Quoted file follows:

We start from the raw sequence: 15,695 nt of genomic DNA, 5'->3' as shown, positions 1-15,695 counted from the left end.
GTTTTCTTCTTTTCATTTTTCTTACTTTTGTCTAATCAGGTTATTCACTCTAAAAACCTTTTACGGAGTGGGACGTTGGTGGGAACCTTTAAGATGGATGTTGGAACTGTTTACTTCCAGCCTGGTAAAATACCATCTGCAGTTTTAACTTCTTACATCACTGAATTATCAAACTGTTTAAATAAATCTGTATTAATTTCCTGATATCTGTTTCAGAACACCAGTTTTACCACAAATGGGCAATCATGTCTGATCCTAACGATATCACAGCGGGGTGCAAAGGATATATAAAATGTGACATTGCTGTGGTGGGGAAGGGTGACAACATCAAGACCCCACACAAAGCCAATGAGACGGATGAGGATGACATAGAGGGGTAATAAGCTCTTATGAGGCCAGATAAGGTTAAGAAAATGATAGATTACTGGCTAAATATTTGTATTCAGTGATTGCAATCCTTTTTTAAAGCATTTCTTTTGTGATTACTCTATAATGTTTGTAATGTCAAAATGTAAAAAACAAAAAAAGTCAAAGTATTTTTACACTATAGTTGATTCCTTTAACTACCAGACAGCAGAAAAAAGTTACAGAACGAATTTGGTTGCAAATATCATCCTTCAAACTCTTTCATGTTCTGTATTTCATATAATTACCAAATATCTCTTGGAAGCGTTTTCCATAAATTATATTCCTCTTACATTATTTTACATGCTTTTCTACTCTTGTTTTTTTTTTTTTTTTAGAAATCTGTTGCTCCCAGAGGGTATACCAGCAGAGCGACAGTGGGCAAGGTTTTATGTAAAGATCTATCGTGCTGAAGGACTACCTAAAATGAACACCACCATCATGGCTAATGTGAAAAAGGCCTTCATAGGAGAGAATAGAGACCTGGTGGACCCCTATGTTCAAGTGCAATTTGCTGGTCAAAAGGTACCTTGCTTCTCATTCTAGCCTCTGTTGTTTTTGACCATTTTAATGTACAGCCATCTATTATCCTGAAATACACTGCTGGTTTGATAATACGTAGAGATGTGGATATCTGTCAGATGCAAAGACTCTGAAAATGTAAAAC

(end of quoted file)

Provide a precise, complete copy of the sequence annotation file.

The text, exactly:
We start from the raw sequence: 15,695 nt of genomic DNA, 5'->3' as shown, positions 1-15,695 counted from the left end.
GTTTTCTTCTTTTCATTTTTCTTACTTTTGTCTAATCAGGTTATTCACTCTAAAAACCTTTTACGGAGTGGGACGTTGGTGGGAACCTTTAAGATGGATGTTGGAACTGTTTACTTCCAGCCTGGTAAAATACCATCTGCAGTTTTAACTTCTTACATCACTGAATTATCAAACTGTTTAAATAAATCTGTATTAATTTCCTGATATCTGTTTCAGAACACCAGTTTTACCACAAATGGGCAATCATGTCTGATCCTAACGATATCACAGCGGGGTGCAAAGGATATATAAAATGTGACATTGCTGTGGTGGGGAAGGGTGACAACATCAAGACCCCACACAAAGCCAATGAGACGGATGAGGATGACATAGAGGGGTAATAAGCTCTTATGAGGCCAGATAAGGTTAAGAAAATGATAGATTACTGGCTAAATATTTGTATTCAGTGATTGCAATCCTTTTTTAAAGCATTTCTTTTGTGATTACTCTATAATGTTTGTAATGTCAAAATGTAAAAAACAAAAAAAGTCAAAGTATTTTTACACTATAGTTGATTCCTTTAACTACCAGACAGCAGAAAAAAGTTACAGAACGAATTTGGTTGCAAATATCATCCTTCAAACTCTTTCATGTTCTGTATTTCATATAATTACCAAATATCTCTTGGAAGCGTTTTCCATAAATTATATTCCTCTTACATTATTTTACATGCTTTTCTACTCTTGTTTTTTTTTTTTTTTTAGAAATCTGTTGCTCCCAGAGGGTATACCAGCAGAGCGACAGTGGGCAAGGTTTTATGTAAAGATCTATCGTGCTGAAGGACTACCTAAAATGAACACCACCATCATGGCTAATGTGAAAAAGGCCTTCATAGGAGAGAATAGAGACCTGGTGGACCCCTATGTTCAAGTGCAATTTGCTGGTCAAAAGGTACCTTGCTTCTCATTCTAGCCTCTGTTGTTTTTGACCATTTTAATGTACAGCCATCTATTATCCTGAAATACACTGCTGGTTTGATAATACGTAGAGATGTGGATATCTGTCAGATGCAAAGACTCTGAAAATGTAAAAC